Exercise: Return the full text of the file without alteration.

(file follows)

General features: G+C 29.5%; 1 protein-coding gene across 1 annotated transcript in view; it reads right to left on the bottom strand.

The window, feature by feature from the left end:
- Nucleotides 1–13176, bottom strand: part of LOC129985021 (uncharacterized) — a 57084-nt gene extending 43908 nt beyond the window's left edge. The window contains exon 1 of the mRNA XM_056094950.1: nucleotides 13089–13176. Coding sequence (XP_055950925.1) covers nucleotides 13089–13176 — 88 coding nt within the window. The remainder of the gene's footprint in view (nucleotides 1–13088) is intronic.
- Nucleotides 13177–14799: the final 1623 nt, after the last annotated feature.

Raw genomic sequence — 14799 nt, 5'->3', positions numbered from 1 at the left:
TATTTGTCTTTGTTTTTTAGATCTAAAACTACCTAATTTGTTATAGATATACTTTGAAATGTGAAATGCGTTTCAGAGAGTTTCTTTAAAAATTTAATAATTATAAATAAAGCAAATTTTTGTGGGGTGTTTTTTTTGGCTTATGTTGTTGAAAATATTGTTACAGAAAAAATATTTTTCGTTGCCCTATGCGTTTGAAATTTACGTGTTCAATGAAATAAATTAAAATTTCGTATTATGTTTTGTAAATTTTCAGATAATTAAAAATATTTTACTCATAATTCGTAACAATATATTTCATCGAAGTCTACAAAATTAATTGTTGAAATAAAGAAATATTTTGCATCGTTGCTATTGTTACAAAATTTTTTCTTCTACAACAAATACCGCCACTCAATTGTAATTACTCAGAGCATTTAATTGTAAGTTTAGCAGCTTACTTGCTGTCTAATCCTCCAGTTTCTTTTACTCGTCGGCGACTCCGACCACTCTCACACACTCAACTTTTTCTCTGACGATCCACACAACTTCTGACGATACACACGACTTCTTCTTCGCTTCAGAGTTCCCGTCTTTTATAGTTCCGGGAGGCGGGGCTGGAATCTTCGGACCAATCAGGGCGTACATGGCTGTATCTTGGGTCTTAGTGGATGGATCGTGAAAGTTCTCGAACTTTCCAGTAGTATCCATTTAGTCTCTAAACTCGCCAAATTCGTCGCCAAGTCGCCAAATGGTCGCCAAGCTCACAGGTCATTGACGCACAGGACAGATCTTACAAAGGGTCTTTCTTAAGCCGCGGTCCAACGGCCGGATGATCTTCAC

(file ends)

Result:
General features: G+C 29.5%; 1 protein-coding gene across 1 annotated transcript in view; it reads right to left on the bottom strand.

The window, feature by feature from the left end:
- Nucleotides 1–13176, bottom strand: part of LOC129985021 (uncharacterized) — a 57084-nt gene extending 43908 nt beyond the window's left edge. The window contains exon 1 of the mRNA XM_056094950.1: nucleotides 13089–13176. Coding sequence (XP_055950925.1) covers nucleotides 13089–13176 — 88 coding nt within the window. The remainder of the gene's footprint in view (nucleotides 1–13088) is intronic.
- Nucleotides 13177–14799: the final 1623 nt, after the last annotated feature.

Raw genomic sequence — 14799 nt, 5'->3', positions numbered from 1 at the left:
TATTTGTCTTTGTTTTTTAGATCTAAAACTACCTAATTTGTTATAGATATACTTTGAAATGTGAAATGCGTTTCAGAGAGTTTCTTTAAAAATTTAATAATTATAAATAAAGCAAATTTTTGTGGGGTGTTTTTTTTGGCTTATGTTGTTGAAAATATTGTTACAGAAAAAATATTTTTCGTTGCCCTATGCGTTTGAAATTTACGTGTTCAATGAAATAAATTAAAATTTCGTATTATGTTTTGTAAATTTTCAGATAATTAAAAATATTTTACTCATAATTCGTAACAATATATTTCATCGAAGTCTACAAAATTAATTGTTGAAATAAAGAAATATTTTGCATCGTTGCTATTGTTACAAAATTTTTTCTTCTACAACAAATACCGCCACTCAATTGTAATTACTCAGAGCATTTAATTGTAAGTTTAGCAGCTTACTTGCTGTCTAATCCTCCAGTTTCTTTTACTCGTCGGCGACTCCGACCACTCTCACACACTCAACTTTTTCTCTGACGATCCACACAACTTCTGACGATACACACGACTTCTTCTTCGCTTCAGAGTTCCCGTCTTTTATAGTTCCGGGAGGCGGGGCTGGAATCTTCGGACCAATCAGGGCGTACATGGCTGTATCTTGGGTCTTAGTGGATGGATCGTGAAAGTTCTCGAACTTTCCAGTAGTATCCATTTAGTCTCTAAACTCGCCAAATTCGTCGCCAAGTCGCCAAATGGTCGCCAAGCTCACAGGTCATTGACGCACAGGACAGATCTTACAAAGGGTCTTTCTTAAGCCGCGGTCCAACGGCCGGATGATCTTCAC